Reform Act of 1998
Regs. Sec. Treasury Regulation
Rev. Proc. Revenue Procedure
Rev. Rul. Revenue Ruling
rev'g reversing
RRA Revenue Reconciliation Act of 1993
SBJPA Small Business Job Protection Act of 1996
Sec. Section (refers to the Internal Revenue Code of
 1986, unless otherwise indicated)
S. Rep. Senate Finance Committee Report
Sup. Ct. Supreme Court
TAM Technical Advice Memorandum
TBOR2 Taxpayer Bill of Rights 2
TC Tax Court (regular decision)
TC Memo Tax Court (memorandum decision)
TD Treasury Decision
TRA '86 Tax Reform Act of 1986
TRA '97 Taxpayer Relief Act of 1997
USTC United States Tax Cases (Commerce Clearing House)


(1) Regs. Sec. 1.471-5 defines a dealer as "a merchant of securities ... with an established place of business, regularly engaged in the purchase of securities and their resale to customers; that is, one who as a merchant buys securities and sells them to customers with a view to the gains and profits that may be derived therefrom." Because most individuals do not fall within this definition, this article does not analyze in any detail the dealer classification requirements.

(2) Eugene Higgins, 312 US 212 (1941).

(3) Robert P. Groetzinger, 480 US 23 (1987).

(4) Leonhard F. Fuld, 139 F2d 465 (2d Cir. 1943).

(5) Marlowe King, 89 TC 445 (1987).

(6) The court also found that a long position in gold was a part of the trading activity, because it was acquired during the course of the taxpayer's business. While the Service had conceded that the taxpayer's trading in commodities rose to the level of a trade or business, it argued that gold acquired through the exercise of gold futures and held for almost 18 months was not a part of the trading activity. The Service argued that under Higgins, note 2 supra, activities should be separated between investment and trading. The King court distinguished Higgins, noting that, in the present case, the gold was acquired in the course of (and was directly related to) the trading activity; in Higgins, there were two distinctly separate activities. Because in King, the gold was acquired in the regular course of the taxpayer's business, it was included as part of his trading activity.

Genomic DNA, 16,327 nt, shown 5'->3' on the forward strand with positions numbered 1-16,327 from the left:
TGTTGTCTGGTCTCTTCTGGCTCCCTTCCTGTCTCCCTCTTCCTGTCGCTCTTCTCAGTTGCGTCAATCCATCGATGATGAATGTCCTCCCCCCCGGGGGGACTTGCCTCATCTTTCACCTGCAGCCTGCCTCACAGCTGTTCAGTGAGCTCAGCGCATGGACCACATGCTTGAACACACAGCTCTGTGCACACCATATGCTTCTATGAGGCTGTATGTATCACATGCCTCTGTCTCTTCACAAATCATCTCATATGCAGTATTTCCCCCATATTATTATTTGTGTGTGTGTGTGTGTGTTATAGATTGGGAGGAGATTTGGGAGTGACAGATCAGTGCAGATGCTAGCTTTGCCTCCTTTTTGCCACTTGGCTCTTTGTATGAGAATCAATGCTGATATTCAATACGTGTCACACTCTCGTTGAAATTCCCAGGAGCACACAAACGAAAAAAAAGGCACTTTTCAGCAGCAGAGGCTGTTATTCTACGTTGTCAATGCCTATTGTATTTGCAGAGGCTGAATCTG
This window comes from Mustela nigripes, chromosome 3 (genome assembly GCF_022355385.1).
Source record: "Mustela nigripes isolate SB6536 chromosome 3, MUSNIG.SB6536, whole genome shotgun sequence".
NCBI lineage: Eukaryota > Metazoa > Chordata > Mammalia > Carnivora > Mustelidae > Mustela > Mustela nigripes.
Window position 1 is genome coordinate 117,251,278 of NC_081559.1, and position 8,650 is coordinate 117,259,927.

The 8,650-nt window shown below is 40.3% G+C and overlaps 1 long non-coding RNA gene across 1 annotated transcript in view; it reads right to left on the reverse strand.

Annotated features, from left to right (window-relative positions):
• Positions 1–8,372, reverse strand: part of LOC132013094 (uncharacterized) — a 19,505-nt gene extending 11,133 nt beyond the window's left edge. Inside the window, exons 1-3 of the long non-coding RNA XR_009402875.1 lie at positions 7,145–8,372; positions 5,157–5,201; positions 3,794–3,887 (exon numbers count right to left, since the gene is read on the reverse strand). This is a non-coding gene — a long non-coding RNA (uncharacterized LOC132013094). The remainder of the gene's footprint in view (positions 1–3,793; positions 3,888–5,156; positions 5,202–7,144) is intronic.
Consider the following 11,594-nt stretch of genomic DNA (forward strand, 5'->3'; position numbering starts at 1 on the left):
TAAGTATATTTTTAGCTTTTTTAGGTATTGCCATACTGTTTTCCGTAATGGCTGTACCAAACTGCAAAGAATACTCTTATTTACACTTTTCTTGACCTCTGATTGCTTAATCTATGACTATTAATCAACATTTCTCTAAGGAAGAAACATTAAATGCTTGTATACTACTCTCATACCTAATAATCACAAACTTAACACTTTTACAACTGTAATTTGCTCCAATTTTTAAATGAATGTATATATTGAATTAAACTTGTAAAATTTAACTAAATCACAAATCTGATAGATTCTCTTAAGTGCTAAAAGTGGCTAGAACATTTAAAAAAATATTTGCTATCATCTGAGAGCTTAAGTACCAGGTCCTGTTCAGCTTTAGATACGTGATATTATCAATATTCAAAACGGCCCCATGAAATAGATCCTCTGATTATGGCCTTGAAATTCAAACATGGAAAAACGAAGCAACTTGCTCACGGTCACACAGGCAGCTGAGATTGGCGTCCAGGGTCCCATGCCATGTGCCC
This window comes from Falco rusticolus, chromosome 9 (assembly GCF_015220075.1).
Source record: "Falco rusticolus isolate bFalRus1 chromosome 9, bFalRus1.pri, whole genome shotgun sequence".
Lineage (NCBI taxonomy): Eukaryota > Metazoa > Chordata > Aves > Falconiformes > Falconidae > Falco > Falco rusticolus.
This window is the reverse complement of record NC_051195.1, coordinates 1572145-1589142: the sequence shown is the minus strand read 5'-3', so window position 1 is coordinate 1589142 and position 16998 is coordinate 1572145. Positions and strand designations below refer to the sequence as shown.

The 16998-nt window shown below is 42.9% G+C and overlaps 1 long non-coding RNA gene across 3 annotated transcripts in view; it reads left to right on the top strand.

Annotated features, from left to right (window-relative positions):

(7) Humes H. Hart, TC Memo 1997-11.

(8) Chang H. Liang 23 TC 1040 (1955).

(9) Joseph A. Moller, 721 F2d 810 (Fed. Cir. 1983), cert. den.

(10) Generally, the courts have not provided a precise definition of "long-term" for this purpose. For example, in Frederick R. Mayer, 32 Fed. Cl. 149 (1994), the Court of Federal Claims considered "more than thirty days" to be the benchmark in determining whether investments were long-term. In Est. of Louis Yaeger, 889 F2d 29 (2d Cir. 1989), the fact that no securities were held for less than three months indicated that the taxpayer was an investor. This judicial "we know it when we see it" approach leaves some uncertainty, but, in the absence of other persuasive factors demonstrating wader status, maintaining average holding periods of 30 days or less appears advisable for taxpayers who seek to qualify as waders.

(11) Frederick R. Mayer, TC Memo 1994-209. This case involved the same taxpayer (but different tax years) as the case cited in note 10, supra. While the Tax Court considered securities held for less than 30 days as one factor, it also considered various other holding periods (e.g., one to three months and three to six months) in determining investor status. The 30-day test was not applied as a benchmark in the Tax Court opinion.